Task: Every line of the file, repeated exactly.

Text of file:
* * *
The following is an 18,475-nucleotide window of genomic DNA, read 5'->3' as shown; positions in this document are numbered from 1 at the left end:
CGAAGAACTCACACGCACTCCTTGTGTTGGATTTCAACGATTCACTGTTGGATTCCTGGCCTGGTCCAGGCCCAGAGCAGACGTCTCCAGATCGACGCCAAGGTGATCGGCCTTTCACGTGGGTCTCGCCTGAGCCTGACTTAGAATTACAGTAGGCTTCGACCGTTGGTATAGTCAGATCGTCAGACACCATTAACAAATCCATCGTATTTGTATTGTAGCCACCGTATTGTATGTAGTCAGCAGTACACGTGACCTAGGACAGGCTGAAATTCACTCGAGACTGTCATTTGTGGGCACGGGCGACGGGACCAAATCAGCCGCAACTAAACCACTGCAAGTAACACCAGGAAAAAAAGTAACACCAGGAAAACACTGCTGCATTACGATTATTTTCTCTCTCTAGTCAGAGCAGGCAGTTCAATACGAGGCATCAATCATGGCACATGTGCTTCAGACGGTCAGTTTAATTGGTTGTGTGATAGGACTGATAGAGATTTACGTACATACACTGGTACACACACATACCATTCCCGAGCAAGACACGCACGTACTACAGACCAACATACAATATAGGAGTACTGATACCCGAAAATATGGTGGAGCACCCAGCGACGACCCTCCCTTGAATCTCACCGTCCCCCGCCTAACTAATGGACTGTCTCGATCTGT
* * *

The following is an 18,475-nucleotide window of genomic DNA, read 5'->3' as shown; positions in this document are numbered from 1 at the left end:
CGAAGAACTCACACGCACTCCTTGTGTTGGATTTCAACGATTCACTGTTGGATTCCTGGCCTGGTCCAGGCCCAGAGCAGACGTCTCCAGATCGACGCCAAGGTGATCGGCCTTTCACGTGGGTCTCGCCTGAGCCTGACTTAGAATTACAGTAGGCTTCGACCGTTGGTATAGTCAGATCGTCAGACACCATTAACAAATCCATCGTATTTGTATTGTAGCCACCGTATTGTATGTAGTCAGCAGTACACGTGACCTAGGACAGGCTGAAATTCACTCGAGACTGTCATTTGTGGGCACGGGCGACGGGACCAAATCAGCCGCAACTAAACCACTGCAAGTAACACCAGGAAAAAAAGTAACACCAGGAAAACACTGCTGCATTACGATTATTTTCTCTCTCTAGTCAGAGCAGGCAGTTCAATACGAGGCATCAATCATGGCACATGTGCTTCAGACGGTCAGTTTAATTGGTTGTGTGATAGGACTGATAGAGATTTACGTACATACACTGGTACACACACATACCATTCCCGAGCAAGACACGCACGTACTACAGACCAACATACAATATAGGAGTACTGATACCCGAAAATATGGTGGAGCACCCAGCGACGACCCTCCCTTGAATCTCACCGTCCCCCGCCTAACTAATGGACTGTCTCGATCTGT